Plugging Nessie into my Windows 7 equipped PC, instigated the loading of the driver for the mic, and the rim of the base was glowing so I knew it was receiving power.

 

After opening Audacity Nessie appeared in both the speakers and microphone drop down windows…so, so good, so far.

 

Plugging the headphones into the back of Nessie and tapping lightly on the grill, there was signal…so all good there…but I did also hear a substantial amount of what I initially thought was floor noise.  It took a couple of moments before I realized that Nessie was actually picking up some noise and/or vibration from the fan of my laptop.  This slight annoyance was simply conquered by having Nessie and my laptop on separate surfaces.

 

A little test of simply speaking into Nessie with the switch in the unaffected position resulted in a pleasing natural sound.  Moving the switch to the voice position kicked in the effect chain that certainly made my voice sound more robust.  Webcasters will love the mic with this setting.  The music setting provided a brighter more defined signal.  All three settings sounded good, usuable, and distinctly different.

 

Grabbing my trusty Gibson acoustic, I figured I’d bang out a quick version of “Heart of Gold” to see how Nessie can handle guitar and voice at the same time. 

 

I quickly discovered that I was too close and overloading the mic; Nessie seems to like a little distance.  This may be a good thing since the desktop placement is a slight hindrance for close mic placement anyway.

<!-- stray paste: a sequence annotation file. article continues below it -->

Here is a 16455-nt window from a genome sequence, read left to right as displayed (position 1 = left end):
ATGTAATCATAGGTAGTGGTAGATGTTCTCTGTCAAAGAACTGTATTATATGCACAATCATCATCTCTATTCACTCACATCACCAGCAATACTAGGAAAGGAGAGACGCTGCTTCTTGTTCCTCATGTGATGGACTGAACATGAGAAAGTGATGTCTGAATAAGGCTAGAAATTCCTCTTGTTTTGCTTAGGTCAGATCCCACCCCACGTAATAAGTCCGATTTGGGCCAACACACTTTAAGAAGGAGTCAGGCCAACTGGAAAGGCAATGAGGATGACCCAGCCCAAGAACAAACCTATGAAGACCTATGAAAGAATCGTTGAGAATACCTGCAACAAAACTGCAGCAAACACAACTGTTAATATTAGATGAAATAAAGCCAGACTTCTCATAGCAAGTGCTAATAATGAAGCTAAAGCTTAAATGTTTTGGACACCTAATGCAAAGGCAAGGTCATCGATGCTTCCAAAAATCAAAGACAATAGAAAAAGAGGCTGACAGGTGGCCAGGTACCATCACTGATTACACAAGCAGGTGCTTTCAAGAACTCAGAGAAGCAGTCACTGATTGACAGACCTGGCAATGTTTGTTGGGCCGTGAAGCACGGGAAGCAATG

Backing off a bit cured the problem and tilting Nessie’s head (it has an interesting snake-like apparatus for tilting) allowed me to get the guitar/voice mix I wanted.  The built-in compression of the voice and music setting allowed for plenty of signal.  The only difficulty I had was deciding whether I like the warm and full sound of the voice position or the cut and definition of the music mode.

 

nessie the original

The inspiration for the neck design of the Nessie microphone.

 

Moving on to multitracking with Nessie and seeing how well the built-in headphone jack works at handling the dreaded latency issues, I re-learned a harsh reality of home DAW recording: latency lives.  This is really more of a computer and Audacity issue than a Nessie on, though.  Nessie allows real time monitoring of your mic signal, which is half the battle. 

 

The other half is having your tracks line up for playback, which took me a good bit and I won’t go into it here, but it has nothing to do with Nessie or her headphone jack…which performed adequately even if I wish it had just a little more volume…at full up it seemed like just enough.

 

I really like the clarity and the built-in settings for Nessie.  I never felt the need to add any EQ to the tracks.  For those looking for a quick and easy way to lay down song ideas with a more polished, professional sound Nessie could be the ticket.  You don’t even really have to know what you’re doing, it just sounds good…perfect for capturing inspiration without getting caught up in trying to be a recording engineer.

 

– Jake Kelly